I have mixed feelings about drug education in our schools primarily because I was never sure at the upper elementary or middle school level if I was educating them about the dangers of drugs or giving them ideas.
I have learned some things about drug education in the schools over the years. First do not tell 5th graders that marijuana grows wild nearly all over the U.S because the government planted fields of it during both World Wars to be used in rope making.
Second,I would advise against telling them, that in all likelihood they have some growing wild somewhere near where they live. In rural areas through the middle of the country from east to west almost any fence line or untilled ground may harbor some “ditch weed” and in the urban areas I know from experience, as an apartment manager, that some really strong and tall marijuana plants can often be found in any un-tended area around the dumpsters(apparently the users have never actually seen it growing or my grounds maintenance and their drug purchase bills would have been lower).
The result of making these first two mistakes is likely to involve a meeting with the superintendent and a review of all of your lesson plans and drug education materials by somebody.
Third do not try to scare teenagers with fear scenarios ala “The Demon Weed” because all of them believe firmly that they are immortal and that it will not happen to them and indeed it won’t happen to the vast majority of them.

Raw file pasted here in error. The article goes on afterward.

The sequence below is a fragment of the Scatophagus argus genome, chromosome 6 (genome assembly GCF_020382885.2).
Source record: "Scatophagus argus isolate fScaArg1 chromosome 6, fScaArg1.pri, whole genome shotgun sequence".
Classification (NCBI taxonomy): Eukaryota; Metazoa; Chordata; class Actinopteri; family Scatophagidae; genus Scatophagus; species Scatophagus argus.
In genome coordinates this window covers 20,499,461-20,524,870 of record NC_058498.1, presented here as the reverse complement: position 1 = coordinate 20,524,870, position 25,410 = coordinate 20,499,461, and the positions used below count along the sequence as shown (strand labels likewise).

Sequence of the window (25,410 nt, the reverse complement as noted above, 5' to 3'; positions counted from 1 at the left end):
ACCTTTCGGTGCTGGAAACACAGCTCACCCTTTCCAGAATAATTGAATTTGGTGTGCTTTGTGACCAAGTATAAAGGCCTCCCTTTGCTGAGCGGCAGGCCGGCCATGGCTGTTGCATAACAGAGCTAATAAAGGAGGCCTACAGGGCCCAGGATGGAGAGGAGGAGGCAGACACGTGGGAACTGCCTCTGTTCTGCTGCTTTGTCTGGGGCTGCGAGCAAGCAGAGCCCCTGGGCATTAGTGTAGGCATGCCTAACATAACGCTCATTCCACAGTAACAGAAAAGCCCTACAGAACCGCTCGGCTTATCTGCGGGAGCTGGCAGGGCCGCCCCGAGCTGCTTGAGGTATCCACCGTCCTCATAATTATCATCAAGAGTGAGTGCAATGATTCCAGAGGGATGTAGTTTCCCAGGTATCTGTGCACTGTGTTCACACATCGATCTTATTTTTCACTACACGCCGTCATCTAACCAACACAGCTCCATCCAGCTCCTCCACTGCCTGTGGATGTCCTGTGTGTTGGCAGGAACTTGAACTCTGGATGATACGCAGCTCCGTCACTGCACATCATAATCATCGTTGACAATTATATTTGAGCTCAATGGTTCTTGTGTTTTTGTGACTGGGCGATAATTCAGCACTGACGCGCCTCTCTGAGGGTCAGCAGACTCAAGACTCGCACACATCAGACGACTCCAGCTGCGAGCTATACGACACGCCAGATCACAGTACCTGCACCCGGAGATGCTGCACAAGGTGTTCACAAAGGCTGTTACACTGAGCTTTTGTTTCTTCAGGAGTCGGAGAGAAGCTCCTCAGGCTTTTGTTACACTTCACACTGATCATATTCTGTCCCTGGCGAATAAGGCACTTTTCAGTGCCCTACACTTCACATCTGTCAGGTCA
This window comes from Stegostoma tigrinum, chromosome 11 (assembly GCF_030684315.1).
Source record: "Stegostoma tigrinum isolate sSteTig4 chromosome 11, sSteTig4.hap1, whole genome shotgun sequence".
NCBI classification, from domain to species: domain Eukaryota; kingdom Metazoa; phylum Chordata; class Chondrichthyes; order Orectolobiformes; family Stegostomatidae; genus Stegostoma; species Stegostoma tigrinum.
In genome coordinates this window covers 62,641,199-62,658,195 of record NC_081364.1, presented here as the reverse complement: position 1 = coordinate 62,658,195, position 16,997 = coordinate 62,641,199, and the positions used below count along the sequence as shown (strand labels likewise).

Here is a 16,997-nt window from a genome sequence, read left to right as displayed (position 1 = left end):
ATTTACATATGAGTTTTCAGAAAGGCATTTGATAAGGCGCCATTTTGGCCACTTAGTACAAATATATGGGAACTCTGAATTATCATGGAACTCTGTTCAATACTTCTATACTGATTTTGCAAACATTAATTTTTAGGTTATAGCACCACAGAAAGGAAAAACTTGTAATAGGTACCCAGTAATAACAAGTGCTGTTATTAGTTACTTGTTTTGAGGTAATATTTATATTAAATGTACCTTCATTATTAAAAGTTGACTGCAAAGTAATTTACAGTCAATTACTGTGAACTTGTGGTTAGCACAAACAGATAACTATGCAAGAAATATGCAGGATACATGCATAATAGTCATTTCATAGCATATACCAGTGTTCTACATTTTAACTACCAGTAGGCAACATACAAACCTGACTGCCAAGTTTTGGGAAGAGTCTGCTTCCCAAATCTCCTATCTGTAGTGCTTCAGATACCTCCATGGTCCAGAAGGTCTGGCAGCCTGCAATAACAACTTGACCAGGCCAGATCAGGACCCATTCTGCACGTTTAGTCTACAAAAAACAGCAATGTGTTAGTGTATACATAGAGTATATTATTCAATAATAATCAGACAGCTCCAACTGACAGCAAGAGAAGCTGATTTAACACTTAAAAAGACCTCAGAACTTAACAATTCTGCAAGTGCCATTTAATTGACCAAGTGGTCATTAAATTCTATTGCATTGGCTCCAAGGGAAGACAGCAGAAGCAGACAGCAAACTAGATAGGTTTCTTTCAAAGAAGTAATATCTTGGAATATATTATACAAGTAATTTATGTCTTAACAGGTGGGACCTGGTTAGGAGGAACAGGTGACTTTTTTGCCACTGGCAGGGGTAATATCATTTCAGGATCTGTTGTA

Fourth, Give them truths, discuss some examples of how drugs can grab a hold of your life and destroy it. Point out movie stars and athletes that have all the money in the world to do anything that they want to do and yet have become so trapped by their own drug use that they typically are often found alone, overdosed, and dead in a hotel room filled with their only remaining friends, their drugs.
Fifth, In some way get the message across to parents that the current marijuana being sold is not your father’s marijuana. High quality marijuana, due to enhanced genetics and cultivation, now has about 6 times the active ingredients that it had in the 70’s. It is a much stronger drug than it used to be. The example I often use is to think of it in terms of drinking one can of beer in 10 minutes or drinking 6 cans of beer in 10 minutes. How about 6 bottles of wine in an hour or 6 shots of vodka in a minute.
In middle school I was always particularly concerned about teaching about the dangers of huffing (using inhalants) as they are too available in every home; some students are insatiably curious, and curiosity can kill the
Cat Kid. The reality of huffing as I understand it is that you either get high or you die and there is little ground in between. So where is the line between education and a “how to manual,” I have never been too sure. I agree that knowledge is power, but power without experience and responsibility (teenagers) is a dangerous thing.
I have also discovered that middle school kids will talk at length about meth, heroin, LSD and cocaine and about their encounters with users of these drugs but they don’t want to have anything to do with discussions concerning marijuana and ecstasy. Probably unfortunately because that discussion would hit too close to home for comfort.
©2011 Richard Safris